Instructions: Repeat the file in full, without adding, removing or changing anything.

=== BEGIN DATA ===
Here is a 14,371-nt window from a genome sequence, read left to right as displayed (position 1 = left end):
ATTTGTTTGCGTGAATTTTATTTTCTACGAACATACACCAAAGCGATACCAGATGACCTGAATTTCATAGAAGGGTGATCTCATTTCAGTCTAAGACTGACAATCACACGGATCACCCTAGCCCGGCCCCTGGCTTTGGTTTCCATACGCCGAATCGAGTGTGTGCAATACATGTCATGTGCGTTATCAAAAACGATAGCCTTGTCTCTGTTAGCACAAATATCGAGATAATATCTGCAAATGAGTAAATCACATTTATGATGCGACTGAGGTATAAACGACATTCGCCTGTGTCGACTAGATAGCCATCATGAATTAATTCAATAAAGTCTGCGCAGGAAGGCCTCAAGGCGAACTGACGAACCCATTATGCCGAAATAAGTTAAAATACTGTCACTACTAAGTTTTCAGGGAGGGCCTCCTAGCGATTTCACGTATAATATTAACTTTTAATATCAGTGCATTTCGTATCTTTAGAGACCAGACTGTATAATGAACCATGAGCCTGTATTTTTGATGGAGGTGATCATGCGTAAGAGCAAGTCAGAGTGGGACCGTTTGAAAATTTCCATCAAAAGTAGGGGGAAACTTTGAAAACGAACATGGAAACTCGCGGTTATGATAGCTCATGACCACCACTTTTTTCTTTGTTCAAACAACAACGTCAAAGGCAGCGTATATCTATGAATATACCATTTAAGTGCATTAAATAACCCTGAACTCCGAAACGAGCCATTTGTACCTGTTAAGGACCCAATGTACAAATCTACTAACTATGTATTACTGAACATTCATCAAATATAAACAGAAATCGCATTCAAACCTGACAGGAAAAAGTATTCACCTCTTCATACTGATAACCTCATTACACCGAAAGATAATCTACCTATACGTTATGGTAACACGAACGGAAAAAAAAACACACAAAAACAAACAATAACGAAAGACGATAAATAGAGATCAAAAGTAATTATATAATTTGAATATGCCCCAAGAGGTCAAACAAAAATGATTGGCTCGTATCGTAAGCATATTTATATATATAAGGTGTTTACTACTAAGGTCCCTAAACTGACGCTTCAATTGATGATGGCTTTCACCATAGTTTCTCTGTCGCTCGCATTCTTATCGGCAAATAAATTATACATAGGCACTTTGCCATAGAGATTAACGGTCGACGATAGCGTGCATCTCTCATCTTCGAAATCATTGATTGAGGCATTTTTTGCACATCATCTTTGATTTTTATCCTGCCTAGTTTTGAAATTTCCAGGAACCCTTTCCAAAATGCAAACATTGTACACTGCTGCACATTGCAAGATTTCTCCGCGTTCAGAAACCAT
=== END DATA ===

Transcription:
Here is a 14,371-nt window from a genome sequence, read left to right as displayed (position 1 = left end):
ATTTGTTTGCGTGAATTTTATTTTCTACGAACATACACCAAAGCGATACCAGATGACCTGAATTTCATAGAAGGGTGATCTCATTTCAGTCTAAGACTGACAATCACACGGATCACCCTAGCCCGGCCCCTGGCTTTGGTTTCCATACGCCGAATCGAGTGTGTGCAATACATGTCATGTGCGTTATCAAAAACGATAGCCTTGTCTCTGTTAGCACAAATATCGAGATAATATCTGCAAATGAGTAAATCACATTTATGATGCGACTGAGGTATAAACGACATTCGCCTGTGTCGACTAGATAGCCATCATGAATTAATTCAATAAAGTCTGCGCAGGAAGGCCTCAAGGCGAACTGACGAACCCATTATGCCGAAATAAGTTAAAATACTGTCACTACTAAGTTTTCAGGGAGGGCCTCCTAGCGATTTCACGTATAATATTAACTTTTAATATCAGTGCATTTCGTATCTTTAGAGACCAGACTGTATAATGAACCATGAGCCTGTATTTTTGATGGAGGTGATCATGCGTAAGAGCAAGTCAGAGTGGGACCGTTTGAAAATTTCCATCAAAAGTAGGGGGAAACTTTGAAAACGAACATGGAAACTCGCGGTTATGATAGCTCATGACCACCACTTTTTTCTTTGTTCAAACAACAACGTCAAAGGCAGCGTATATCTATGAATATACCATTTAAGTGCATTAAATAACCCTGAACTCCGAAACGAGCCATTTGTACCTGTTAAGGACCCAATGTACAAATCTACTAACTATGTATTACTGAACATTCATCAAATATAAACAGAAATCGCATTCAAACCTGACAGGAAAAAGTATTCACCTCTTCATACTGATAACCTCATTACACCGAAAGATAATCTACCTATACGTTATGGTAACACGAACGGAAAAAAAAACACACAAAAACAAACAATAACGAAAGACGATAAATAGAGATCAAAAGTAATTATATAATTTGAATATGCCCCAAGAGGTCAAACAAAAATGATTGGCTCGTATCGTAAGCATATTTATATATATAAGGTGTTTACTACTAAGGTCCCTAAACTGACGCTTCAATTGATGATGGCTTTCACCATAGTTTCTCTGTCGCTCGCATTCTTATCGGCAAATAAATTATACATAGGCACTTTGCCATAGAGATTAACGGTCGACGATAGCGTGCATCTCTCATCTTCGAAATCATTGATTGAGGCATTTTTTGCACATCATCTTTGATTTTTATCCTGCCTAGTTTTGAAATTTCCAGGAACCCTTTCCAAAATGCAAACATTGTACACTGCTGCACATTGCAAGATTTCTCCGCGTTCAGAAACCAT